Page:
Annuals are great for filling gaps; they are longer blooming than perennials and help to bridge the gap between perennial bloom times. Many popular annuals come in white forms and some are suited to shade and some for sun. I love the reliability of impatiens and the gracefulness of comos. New plants are on the market every year, but I always turn to those two classics.
Foxgloves are biennials. They grow foliage in their first year and bloom the second. They self sow prolifically and so you can have them in bloom every year once you get a good crop going.
Poppies are one of my favourite flowers and although they are often portrayed in red, they come in beautful oranges, pinks and even white.
Phlox is prone to mildew but the white variety named David is mildew resistant and stunning.
Later in the summer and into early autumn one of my very favourite white flowers comes into bloom. The Japanese Anemone ‘Honorine Jobert’ is beautiful and less likely to spread rampantly as some anemones do.
There are plenty more white flowers available to love. I have listed the ones I can’t live without. But it doesn’t end there. Companions are necessary. A few touches of blue or purple helps to accentuate the white, or at least this is how I excuse my love of purple flowers. You’ve already seen me sneak in the irises. I will have to add some purple petunias as well as white ones, not only because I love them, but in this case it is the purple ones that have a sweet fragrance.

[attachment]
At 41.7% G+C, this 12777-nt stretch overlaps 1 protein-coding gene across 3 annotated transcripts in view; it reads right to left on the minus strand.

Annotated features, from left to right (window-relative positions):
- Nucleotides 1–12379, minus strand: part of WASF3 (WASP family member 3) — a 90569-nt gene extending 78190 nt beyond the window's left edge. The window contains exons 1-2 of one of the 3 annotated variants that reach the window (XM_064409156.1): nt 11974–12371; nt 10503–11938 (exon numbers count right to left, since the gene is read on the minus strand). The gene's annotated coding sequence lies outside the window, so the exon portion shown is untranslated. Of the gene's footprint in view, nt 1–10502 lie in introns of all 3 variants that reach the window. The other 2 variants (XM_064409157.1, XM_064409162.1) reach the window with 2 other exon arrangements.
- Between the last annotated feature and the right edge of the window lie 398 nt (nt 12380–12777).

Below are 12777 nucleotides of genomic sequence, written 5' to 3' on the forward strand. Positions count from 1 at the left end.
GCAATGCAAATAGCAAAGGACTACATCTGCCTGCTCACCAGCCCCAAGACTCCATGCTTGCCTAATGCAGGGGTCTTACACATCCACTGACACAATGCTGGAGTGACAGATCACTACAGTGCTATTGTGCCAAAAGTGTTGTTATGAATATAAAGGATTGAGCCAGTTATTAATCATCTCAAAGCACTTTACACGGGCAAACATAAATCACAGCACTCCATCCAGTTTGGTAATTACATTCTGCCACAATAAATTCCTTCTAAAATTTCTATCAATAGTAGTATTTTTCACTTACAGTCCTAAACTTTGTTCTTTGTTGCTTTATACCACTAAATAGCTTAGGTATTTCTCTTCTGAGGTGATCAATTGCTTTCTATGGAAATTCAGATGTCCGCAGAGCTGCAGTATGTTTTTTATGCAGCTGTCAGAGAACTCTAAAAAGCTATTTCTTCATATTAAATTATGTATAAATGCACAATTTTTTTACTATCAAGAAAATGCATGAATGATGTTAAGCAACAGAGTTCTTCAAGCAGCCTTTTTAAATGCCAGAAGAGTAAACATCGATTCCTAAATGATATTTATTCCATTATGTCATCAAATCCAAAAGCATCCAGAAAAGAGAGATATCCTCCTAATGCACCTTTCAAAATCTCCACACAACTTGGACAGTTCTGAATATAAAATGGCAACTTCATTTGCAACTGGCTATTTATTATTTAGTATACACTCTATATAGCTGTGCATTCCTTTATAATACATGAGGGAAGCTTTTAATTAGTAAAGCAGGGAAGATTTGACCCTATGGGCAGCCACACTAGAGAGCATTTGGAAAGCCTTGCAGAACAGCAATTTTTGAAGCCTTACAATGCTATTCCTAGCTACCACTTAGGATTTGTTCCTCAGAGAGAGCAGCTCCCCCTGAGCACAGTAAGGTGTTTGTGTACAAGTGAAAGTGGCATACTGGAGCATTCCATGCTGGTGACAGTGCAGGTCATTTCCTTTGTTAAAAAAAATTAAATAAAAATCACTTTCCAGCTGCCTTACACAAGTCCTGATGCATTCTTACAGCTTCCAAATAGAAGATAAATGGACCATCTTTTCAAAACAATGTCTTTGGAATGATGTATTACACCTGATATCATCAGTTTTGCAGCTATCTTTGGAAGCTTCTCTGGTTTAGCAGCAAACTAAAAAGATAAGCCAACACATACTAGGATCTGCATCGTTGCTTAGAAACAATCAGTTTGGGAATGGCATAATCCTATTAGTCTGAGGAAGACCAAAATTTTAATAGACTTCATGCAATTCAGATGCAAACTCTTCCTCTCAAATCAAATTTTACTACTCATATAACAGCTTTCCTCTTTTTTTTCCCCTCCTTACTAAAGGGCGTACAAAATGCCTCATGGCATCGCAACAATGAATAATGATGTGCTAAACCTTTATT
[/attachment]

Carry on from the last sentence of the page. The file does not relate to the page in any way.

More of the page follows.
White makes an appearance in foliage too and variegated plants are among my favourites. Hostas make beautiful companions for more delicately shaped flowers and there are many variegated ones to chose from. ‘Fire and Ice’ shown below is just one.
This hosta shows how well green shows off white so using greens to show off the white flowers is like adding greenery to a bouquet. Hostas work well for this as do ferns, conifers and the foliage of rhododendrons. Hosta sieboldiana elegans has blue green foliage which also looks beautiful with whites.
I recently found this blog while looking at pictures of white gardens and this picture, featured on the blog, is a great example of how different shapes and textures of foliage make the garden more visually interesting and how the white flowers really stand out against the green.